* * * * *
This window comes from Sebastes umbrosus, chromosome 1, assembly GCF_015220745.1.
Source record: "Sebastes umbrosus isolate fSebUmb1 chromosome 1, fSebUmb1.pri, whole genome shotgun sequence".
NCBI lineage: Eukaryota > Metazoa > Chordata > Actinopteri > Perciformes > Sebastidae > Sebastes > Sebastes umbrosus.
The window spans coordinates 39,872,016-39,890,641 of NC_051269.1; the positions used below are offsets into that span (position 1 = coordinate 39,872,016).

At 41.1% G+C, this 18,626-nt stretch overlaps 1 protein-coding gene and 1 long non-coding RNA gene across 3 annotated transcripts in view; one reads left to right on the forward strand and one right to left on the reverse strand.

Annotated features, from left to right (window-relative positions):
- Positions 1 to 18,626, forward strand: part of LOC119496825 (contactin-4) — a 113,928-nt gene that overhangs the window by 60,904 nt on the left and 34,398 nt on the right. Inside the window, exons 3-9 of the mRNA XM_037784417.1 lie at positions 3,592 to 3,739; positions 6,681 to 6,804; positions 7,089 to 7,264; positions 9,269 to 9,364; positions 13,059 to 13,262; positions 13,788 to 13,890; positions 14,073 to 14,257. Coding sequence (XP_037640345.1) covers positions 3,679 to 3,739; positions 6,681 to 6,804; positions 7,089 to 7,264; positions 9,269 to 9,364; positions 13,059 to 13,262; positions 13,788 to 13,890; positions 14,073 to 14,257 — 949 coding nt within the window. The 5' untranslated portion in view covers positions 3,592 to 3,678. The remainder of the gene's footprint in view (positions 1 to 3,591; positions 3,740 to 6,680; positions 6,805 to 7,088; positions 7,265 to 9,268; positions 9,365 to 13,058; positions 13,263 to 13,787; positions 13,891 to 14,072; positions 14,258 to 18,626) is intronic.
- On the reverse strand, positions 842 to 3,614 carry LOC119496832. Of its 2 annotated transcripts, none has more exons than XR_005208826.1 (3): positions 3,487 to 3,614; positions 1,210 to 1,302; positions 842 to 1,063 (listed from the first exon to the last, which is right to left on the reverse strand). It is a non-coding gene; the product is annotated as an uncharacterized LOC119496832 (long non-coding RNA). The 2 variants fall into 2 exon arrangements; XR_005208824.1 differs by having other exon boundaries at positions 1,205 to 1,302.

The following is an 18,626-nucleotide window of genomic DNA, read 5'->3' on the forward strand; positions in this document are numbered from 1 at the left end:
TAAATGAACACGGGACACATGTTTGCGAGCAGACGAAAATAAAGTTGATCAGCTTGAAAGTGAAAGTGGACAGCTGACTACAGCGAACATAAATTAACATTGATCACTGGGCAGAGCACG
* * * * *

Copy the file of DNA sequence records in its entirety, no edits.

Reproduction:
This window comes from Sebastes umbrosus, chromosome 1, assembly GCF_015220745.1.
Source record: "Sebastes umbrosus isolate fSebUmb1 chromosome 1, fSebUmb1.pri, whole genome shotgun sequence".
NCBI lineage: Eukaryota > Metazoa > Chordata > Actinopteri > Perciformes > Sebastidae > Sebastes > Sebastes umbrosus.
The window spans coordinates 39,872,016-39,890,641 of NC_051269.1; the positions used below are offsets into that span (position 1 = coordinate 39,872,016).

At 41.1% G+C, this 18,626-nt stretch overlaps 1 protein-coding gene and 1 long non-coding RNA gene across 3 annotated transcripts in view; one reads left to right on the forward strand and one right to left on the reverse strand.

Annotated features, from left to right (window-relative positions):
- Positions 1 to 18,626, forward strand: part of LOC119496825 (contactin-4) — a 113,928-nt gene that overhangs the window by 60,904 nt on the left and 34,398 nt on the right. Inside the window, exons 3-9 of the mRNA XM_037784417.1 lie at positions 3,592 to 3,739; positions 6,681 to 6,804; positions 7,089 to 7,264; positions 9,269 to 9,364; positions 13,059 to 13,262; positions 13,788 to 13,890; positions 14,073 to 14,257. Coding sequence (XP_037640345.1) covers positions 3,679 to 3,739; positions 6,681 to 6,804; positions 7,089 to 7,264; positions 9,269 to 9,364; positions 13,059 to 13,262; positions 13,788 to 13,890; positions 14,073 to 14,257 — 949 coding nt within the window. The 5' untranslated portion in view covers positions 3,592 to 3,678. The remainder of the gene's footprint in view (positions 1 to 3,591; positions 3,740 to 6,680; positions 6,805 to 7,088; positions 7,265 to 9,268; positions 9,365 to 13,058; positions 13,263 to 13,787; positions 13,891 to 14,072; positions 14,258 to 18,626) is intronic.
- On the reverse strand, positions 842 to 3,614 carry LOC119496832. Of its 2 annotated transcripts, none has more exons than XR_005208826.1 (3): positions 3,487 to 3,614; positions 1,210 to 1,302; positions 842 to 1,063 (listed from the first exon to the last, which is right to left on the reverse strand). It is a non-coding gene; the product is annotated as an uncharacterized LOC119496832 (long non-coding RNA). The 2 variants fall into 2 exon arrangements; XR_005208824.1 differs by having other exon boundaries at positions 1,205 to 1,302.

The following is an 18,626-nucleotide window of genomic DNA, read 5'->3' on the forward strand; positions in this document are numbered from 1 at the left end:
TAAATGAACACGGGACACATGTTTGCGAGCAGACGAAAATAAAGTTGATCAGCTTGAAAGTGAAAGTGGACAGCTGACTACAGCGAACATAAATTAACATTGATCACTGGGCAGAGCACG